Monday, April 8, 2002



Posted By on Mon, Apr 8, 2002 at 4:00 AM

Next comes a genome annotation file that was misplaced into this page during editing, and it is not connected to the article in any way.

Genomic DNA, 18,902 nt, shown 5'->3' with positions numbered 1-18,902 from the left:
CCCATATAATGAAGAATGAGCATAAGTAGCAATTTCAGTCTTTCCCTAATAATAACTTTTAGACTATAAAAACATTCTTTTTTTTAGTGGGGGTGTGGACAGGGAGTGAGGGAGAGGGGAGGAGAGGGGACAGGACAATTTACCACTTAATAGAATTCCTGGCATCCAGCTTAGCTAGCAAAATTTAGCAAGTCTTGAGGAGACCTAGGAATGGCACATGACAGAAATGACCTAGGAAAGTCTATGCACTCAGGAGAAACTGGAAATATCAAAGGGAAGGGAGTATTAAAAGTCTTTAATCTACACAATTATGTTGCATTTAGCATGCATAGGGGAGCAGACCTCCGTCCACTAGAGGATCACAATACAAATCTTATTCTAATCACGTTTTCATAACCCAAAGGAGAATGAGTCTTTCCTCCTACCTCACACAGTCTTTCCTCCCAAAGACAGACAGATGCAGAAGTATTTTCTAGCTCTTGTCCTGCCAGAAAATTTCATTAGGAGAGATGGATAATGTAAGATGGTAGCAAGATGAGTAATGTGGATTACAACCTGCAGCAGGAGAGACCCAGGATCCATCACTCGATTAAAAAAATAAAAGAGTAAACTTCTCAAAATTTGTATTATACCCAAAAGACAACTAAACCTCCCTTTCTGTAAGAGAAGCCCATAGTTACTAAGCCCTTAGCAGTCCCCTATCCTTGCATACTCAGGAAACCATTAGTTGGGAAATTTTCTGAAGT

Although the Democrats’ chances in this year’s major statewide races for governor and U.S. Senator are arguably improving all the time, they may be running into snags at the local level. Part of the problem is a spillover from the relative good fortune that finds the Democrats with virtual nominees in place statewide. 5th District U.S. Rep. Bob Clement of Nashville is a bona fide consensus candidate for the Senate seat being vacated by the GOP’s Fred Thompson, and ex-Nashville mayor Phil Bredesen‘s two Democratic primary opponents for the governorship -- veteran educational administrator Charles Smith and Knoxville District Attorney Randy Nichols -- are so far just blips on his radar screen , both revenue-wise and poll-wise. The Republicans, meanwhile, increasingly have what looks like a governor’s race -- with challenger Jim Henry of Kingston running hard enough to cast doubt on the ultimate suitability of 4th District U.S. Rep. Van Hilleary, if not yet on his likely victory in the GOP primary. And, unless President Bush explicitly insists on 7th District U.S. Rep. Ed Bryant‘s withdrawal during his visit to East Tennessee this week (and maybe not even then), Bryant seems likely to take Governor Lamar Alexander down to the wire in the Republicans’ Senate primary. How is that bad news for Shelby County Democrats? It ensures that the county’s Republicans will be out in force on August 1st for the simultaneous statewide primary and local general election. Meanwhile, the Democrats, lacking dramatic statewide contests, will have to work harder to get voters to turn out for the nominees they will have selected in next month’s primary for countywide offices.. The situation is complicated for the Democrats by the bad feeling being generated in Democratic ranks during the party’s increasingly acrimonious race for Shelby County mayor. At Sunday’s third of four officially scheduled party forums for mayor, only one of the three candidates present -- presumed favorite A C Wharton -- answered enthusiastically in the positive when each was asked by an audience member for a pledge of support to the party’s eventual nominee. Rev. C.C. Buchanan, whose curious campaign -- invisible everywhere else but at the forums -- has so far alternated between jokes at his own expense and attacks upon Wharton, said he could not support the Shelby County Public Defender because of Wharton’s alleged Republican ties and lack of identification with “working people.” And State Representative Carol Chumney, a more credible adversary, managed to sound as perfunctory as humanly possible while uttering the words, “I will support the Democratic nominee.” The thermostat is being turned up by the candidates’ rank-and-file supporters, too. Two women partial to Wharton’s campaign complained about Chumney to audience members in the aftermath of Sunday’s debate in the Botanical Gardens auditorium at Audubon Park. One, activist Sue Jackson, amplified on a question she had asked during the forum, the thrust of which was to allege that Rep. Chumney had legislated to give private developers exploitation rights on public property. [Chumney would say later that Jackson had misrepresented a bill co-sponsored by herself and State Senator Steve Cohen years ago that enabled new residences to be constructed on the cleared land appropriated for the unbuilt portion of I-40 West; the previous houses on the property had been demolished to make way for the artery.] The other interlocutor, teacher Jerry Cocke, escalated from a supercharged defense of a Wharton remark concerning Chumney’s law firm to a heated claim that Chumney had gone so far as to undermine American principles of legal representation. Chumney, who sponsored reform legislation on Day Care, had criticized Wharton, without naming him, for representing accused violators; Wharton had rejoindered -- merely to show that all law firms had imperfect clients, said Cocke -- that Chumney’s firm represented persons charged with Medicare fraud. Chumney had the last thrust, an ironically two-edged one: "If my firm [Glankler, Brown] is so bad," she asked, why had two of the partners contributed to Wharton's campaign? More or less from the time that Bartlett banker Harold Byrd withdrew from the mayor’s race and she became the last obstacle to what most observers considered an inevitable Wharton victory, Chumney has been hitting her opponent hard at every opportunity -- for taking developers’ money, for enjoying too much Republican support, and for not taking stands on hot-button issues like consolidation (which she favors). Increasingly, Wharton has been hitting back, and -- rhetorically, at least -- the Democratic race for mayor has become a real contest. The Republicans, meanwhile, have been spared anything so personal or potentially divisive thus far. Businessman/physician George Flinn plans a big media blitz that should be hitting the airwaves any day now, but, so far as is known, his mainstream opponent, State Rep. Larry Scroggs, is not targeted in any of the ads. Scroggs, for his part, is mostly ignoring Flinn. At this juncture, it would appear that Shelby County Republicans -- considered the demographic underdogs just weeks ago -- have a fighting chance of holding on the mayor’s office being vacated by the GOP’s Jim Rout. With the Democrats feuding and with high levels of interest in statewide and regional Republican primaries guaranteeing a good GOP turnout on August 1st, local Republicans are recovering from early doldrums and beginning to be optimistic about what could happen -- in the mayor’s race and in contests for several other positions.


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